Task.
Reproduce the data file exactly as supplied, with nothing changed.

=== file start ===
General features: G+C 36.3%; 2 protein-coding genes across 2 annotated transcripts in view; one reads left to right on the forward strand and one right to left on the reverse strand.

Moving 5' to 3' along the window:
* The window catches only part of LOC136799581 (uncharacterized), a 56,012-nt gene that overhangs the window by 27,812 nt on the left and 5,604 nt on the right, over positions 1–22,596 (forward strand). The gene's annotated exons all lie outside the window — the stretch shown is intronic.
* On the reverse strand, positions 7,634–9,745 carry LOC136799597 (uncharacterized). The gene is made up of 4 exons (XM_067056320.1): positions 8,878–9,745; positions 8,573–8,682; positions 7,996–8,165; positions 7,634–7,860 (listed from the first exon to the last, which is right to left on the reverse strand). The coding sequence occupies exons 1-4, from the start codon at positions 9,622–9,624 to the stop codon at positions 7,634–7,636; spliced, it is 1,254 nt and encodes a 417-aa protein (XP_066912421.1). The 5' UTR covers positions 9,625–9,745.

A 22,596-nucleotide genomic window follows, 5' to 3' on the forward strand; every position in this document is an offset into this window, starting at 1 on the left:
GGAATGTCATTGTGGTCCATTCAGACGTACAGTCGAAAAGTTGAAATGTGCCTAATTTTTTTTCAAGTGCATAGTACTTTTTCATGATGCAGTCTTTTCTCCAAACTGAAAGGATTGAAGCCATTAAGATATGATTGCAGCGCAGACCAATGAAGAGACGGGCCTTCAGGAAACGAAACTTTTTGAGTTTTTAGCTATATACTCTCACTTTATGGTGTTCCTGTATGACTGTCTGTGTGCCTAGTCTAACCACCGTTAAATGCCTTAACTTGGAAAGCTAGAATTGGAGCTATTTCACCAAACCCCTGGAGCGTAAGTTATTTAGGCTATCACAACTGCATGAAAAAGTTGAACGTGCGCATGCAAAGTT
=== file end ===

General features: G+C 36.3%; 2 protein-coding genes across 2 annotated transcripts in view; one reads left to right on the forward strand and one right to left on the reverse strand.

Moving 5' to 3' along the window:
* The window catches only part of LOC136799581 (uncharacterized), a 56,012-nt gene that overhangs the window by 27,812 nt on the left and 5,604 nt on the right, over positions 1–22,596 (forward strand). The gene's annotated exons all lie outside the window — the stretch shown is intronic.
* On the reverse strand, positions 7,634–9,745 carry LOC136799597 (uncharacterized). The gene is made up of 4 exons (XM_067056320.1): positions 8,878–9,745; positions 8,573–8,682; positions 7,996–8,165; positions 7,634–7,860 (listed from the first exon to the last, which is right to left on the reverse strand). The coding sequence occupies exons 1-4, from the start codon at positions 9,622–9,624 to the stop codon at positions 7,634–7,636; spliced, it is 1,254 nt and encodes a 417-aa protein (XP_066912421.1). The 5' UTR covers positions 9,625–9,745.

A 22,596-nucleotide genomic window follows, 5' to 3' on the forward strand; every position in this document is an offset into this window, starting at 1 on the left:
GGAATGTCATTGTGGTCCATTCAGACGTACAGTCGAAAAGTTGAAATGTGCCTAATTTTTTTTCAAGTGCATAGTACTTTTTCATGATGCAGTCTTTTCTCCAAACTGAAAGGATTGAAGCCATTAAGATATGATTGCAGCGCAGACCAATGAAGAGACGGGCCTTCAGGAAACGAAACTTTTTGAGTTTTTAGCTATATACTCTCACTTTATGGTGTTCCTGTATGACTGTCTGTGTGCCTAGTCTAACCACCGTTAAATGCCTTAACTTGGAAAGCTAGAATTGGAGCTATTTCACCAAACCCCTGGAGCGTAAGTTATTTAGGCTATCACAACTGCATGAAAAAGTTGAACGTGCGCATGCAAAGTT